GALVESTON — County Judge Mark Henry in 2016 ordered nearly $63,000 to be transferred from his campaign account to his beer company without reporting the transfer on his campaign finance reports — an apparent violation of state law.
It was an action that led his campaign treasurer — who is also his wife — to file a complaint with the Texas Ethics Commission.
He “instructed me to transfer $62,775 from his campaign contributions account at Amegy Bank… to the bank account of the Galveston Bay Beer Company,” Amy Henry’s complaint to the Texas Ethics Commission reads.
The money was to pay a third-party vendor for beer canning equipment, according to the complaint. She added that she told the County Judge: “I did not think that such a transaction was correct.”
Transferring money from a campaign account to a private business can be a Class A misdemeanor, which could mean fines and jail time.
He ordered she do it anyway, she claimed in the complaint. She told The Texas Monitor she later withdrew the it, and Mark Henry said the complaint was dismissed.
Henry says he followed the law
Henry insisted he followed the law and that he was simply paying himself back a loan he made to his campaign for Galveston County Judge in 2010. Indeed, he said he loaned his own campaign $120,000 and this transfer of money was just a portion of a payback.
“It’s extremely well documented, no question about it. I loaned myself $120,000 in 2010 to run for this office,” Mark Henry told The Texas Monitor. “No one disputes that. I repaid myself part of that money, not even all of it.”
Henry provided The Texas Monitor tax records showing he removed $120,000 from his IRA in 2010, and his campaign finance reports during that time show about that much money being used for his initial race for county judge.
Recent Texas campaign finance rules say that candidates must report loans on their public reports.
An examination of Henry’s campaign finance reports over the past year, however, shows that he did not report any outstanding loans, when there were apparently still outstanding loans.
That is a Class C misdemeanor, which does not mean jail time, but can mean fines.
If there are any legal issues, Henry points to his wife as the culprit.
“And I hate to say this, my wife was the treasurer,” Henry said. “If anything was done improperly it was her responsibility.”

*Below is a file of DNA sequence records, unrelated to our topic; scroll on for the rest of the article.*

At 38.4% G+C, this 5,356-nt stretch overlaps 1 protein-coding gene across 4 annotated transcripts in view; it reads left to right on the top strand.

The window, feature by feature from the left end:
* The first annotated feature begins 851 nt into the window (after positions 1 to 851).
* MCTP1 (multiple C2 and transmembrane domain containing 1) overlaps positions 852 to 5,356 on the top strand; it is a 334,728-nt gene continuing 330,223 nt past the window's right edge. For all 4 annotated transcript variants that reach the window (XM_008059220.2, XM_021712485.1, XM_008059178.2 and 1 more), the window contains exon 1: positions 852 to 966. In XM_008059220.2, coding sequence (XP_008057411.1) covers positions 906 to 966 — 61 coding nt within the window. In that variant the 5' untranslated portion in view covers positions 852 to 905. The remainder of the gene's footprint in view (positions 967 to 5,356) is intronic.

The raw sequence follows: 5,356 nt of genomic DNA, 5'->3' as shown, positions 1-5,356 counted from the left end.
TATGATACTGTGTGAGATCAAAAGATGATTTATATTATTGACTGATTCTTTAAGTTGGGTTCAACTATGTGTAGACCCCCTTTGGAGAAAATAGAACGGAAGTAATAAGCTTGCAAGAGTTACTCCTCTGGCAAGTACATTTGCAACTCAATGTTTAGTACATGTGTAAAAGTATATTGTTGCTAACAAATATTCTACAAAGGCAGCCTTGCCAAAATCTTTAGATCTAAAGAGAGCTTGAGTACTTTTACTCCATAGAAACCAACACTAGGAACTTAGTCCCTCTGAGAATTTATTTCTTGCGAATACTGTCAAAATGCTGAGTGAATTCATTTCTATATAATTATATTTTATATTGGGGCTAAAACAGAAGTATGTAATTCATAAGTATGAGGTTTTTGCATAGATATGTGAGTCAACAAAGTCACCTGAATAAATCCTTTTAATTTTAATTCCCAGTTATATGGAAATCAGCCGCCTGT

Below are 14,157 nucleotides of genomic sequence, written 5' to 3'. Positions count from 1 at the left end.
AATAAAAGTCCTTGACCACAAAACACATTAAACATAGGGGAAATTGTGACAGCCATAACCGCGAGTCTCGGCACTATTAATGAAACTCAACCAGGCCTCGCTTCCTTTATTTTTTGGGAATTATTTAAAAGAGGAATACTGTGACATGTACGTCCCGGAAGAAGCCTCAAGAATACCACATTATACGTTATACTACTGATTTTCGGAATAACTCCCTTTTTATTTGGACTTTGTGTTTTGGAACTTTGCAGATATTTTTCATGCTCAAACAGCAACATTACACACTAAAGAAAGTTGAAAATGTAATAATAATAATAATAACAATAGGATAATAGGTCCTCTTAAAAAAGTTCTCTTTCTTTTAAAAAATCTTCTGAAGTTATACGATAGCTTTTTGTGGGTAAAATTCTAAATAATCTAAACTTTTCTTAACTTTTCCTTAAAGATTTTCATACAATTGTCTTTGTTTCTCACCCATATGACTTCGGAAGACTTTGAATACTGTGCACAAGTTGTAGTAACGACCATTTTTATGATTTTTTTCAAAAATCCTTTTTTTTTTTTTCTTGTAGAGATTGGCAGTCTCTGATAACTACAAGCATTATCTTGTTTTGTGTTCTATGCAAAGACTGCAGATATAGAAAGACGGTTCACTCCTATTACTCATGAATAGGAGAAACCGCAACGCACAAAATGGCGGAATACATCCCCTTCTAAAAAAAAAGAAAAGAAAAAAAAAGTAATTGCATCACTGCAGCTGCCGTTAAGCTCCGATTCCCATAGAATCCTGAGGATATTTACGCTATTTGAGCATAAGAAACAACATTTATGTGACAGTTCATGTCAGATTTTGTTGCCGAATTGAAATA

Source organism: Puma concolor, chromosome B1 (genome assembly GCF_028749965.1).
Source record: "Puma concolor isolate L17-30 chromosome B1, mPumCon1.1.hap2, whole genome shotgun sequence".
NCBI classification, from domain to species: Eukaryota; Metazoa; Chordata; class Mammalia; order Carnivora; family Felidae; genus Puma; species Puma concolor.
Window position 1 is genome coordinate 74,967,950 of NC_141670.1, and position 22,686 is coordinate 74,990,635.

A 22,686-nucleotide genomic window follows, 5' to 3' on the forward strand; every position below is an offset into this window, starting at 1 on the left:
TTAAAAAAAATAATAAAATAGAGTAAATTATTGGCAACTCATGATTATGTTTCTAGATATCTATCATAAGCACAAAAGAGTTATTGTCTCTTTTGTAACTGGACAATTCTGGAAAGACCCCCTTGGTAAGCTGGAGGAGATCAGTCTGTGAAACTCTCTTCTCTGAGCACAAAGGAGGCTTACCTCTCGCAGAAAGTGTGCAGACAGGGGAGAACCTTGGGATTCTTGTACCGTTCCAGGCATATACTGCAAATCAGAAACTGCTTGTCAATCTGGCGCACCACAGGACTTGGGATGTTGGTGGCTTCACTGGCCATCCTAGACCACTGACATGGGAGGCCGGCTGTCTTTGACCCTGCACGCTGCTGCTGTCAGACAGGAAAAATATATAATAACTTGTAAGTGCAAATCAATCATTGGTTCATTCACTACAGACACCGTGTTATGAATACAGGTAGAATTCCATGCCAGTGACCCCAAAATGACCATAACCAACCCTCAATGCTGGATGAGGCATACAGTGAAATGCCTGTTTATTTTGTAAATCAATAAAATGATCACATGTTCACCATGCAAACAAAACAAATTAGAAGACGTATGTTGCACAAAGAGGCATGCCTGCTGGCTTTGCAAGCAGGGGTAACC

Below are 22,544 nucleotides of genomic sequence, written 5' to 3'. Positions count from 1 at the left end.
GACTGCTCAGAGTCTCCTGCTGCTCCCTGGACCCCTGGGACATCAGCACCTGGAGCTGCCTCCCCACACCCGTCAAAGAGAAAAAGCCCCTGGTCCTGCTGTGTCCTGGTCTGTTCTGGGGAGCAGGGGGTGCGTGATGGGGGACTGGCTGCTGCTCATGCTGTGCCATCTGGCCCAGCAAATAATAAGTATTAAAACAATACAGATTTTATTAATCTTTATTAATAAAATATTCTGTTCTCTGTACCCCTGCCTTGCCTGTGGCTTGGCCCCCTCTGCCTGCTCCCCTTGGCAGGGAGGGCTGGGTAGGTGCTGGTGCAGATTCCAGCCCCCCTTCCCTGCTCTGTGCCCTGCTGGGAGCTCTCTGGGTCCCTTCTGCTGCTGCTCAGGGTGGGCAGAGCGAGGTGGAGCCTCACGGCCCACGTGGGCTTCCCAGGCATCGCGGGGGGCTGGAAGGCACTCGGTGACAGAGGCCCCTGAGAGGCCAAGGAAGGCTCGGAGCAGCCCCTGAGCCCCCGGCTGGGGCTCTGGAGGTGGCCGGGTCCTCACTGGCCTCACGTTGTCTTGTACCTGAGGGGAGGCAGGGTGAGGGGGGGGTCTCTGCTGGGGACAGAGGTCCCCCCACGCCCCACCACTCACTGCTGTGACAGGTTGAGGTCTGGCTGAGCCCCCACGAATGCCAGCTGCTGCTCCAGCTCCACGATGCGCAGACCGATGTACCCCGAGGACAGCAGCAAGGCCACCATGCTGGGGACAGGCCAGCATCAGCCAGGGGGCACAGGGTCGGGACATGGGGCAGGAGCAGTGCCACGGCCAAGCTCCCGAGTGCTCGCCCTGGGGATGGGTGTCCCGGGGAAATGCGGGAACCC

Amy Henry defended her decision. “I didn’t agree with it or I would not have made the complaint,” she said. “I never agreed to it. I didn’t want to do it. I felt compelled that I had to do it.”
She was torn, she said. “He’s my husband.”
Toothless Texas Ethics Commission?
The Texas Ethics Commission, which monitors campaign finance reports and levies fines when there is wrongdoing, said they could not comment on the Henry complaint, citing state law.
It is uncertain if anything will be done in regards to the complaint. Even when there are obvious violations, it’s not clear what the Texas Ethics Commission can do.
Take the case of State Rep. Ron Reynolds, a Missouri City Democrat.
The Texas Ethics Commission has so far fined Reynolds $52,000 for his failure to file the reports, according to its records.
His nearest competitor for the title of most-fined delinquent filer is a district judge candidate from Alpine at $30,500.
There are, at best, a handful of fines over $20,000 among the more than 60 delinquents.
Jay Aiyer, Assistant Professor of Public Policy at Jordan Leland School of Public Affairs at Texas Southern University, was asked on a recent addition of the Party Politics podcast if the Ethics Commission was “toothless.”
“They effectively are,” Aiyer said. “It’s an ethics agency that puts out fines. They don’t really have a control mechanism. They don’t have any criminal power. They don’t have any referral power. So part of the issue ends up being that it’s self policing. It becomes a court of public opinion that shames legislators into participating.”
Trent Seibert can be reached at [email protected] or at 832-258-6119.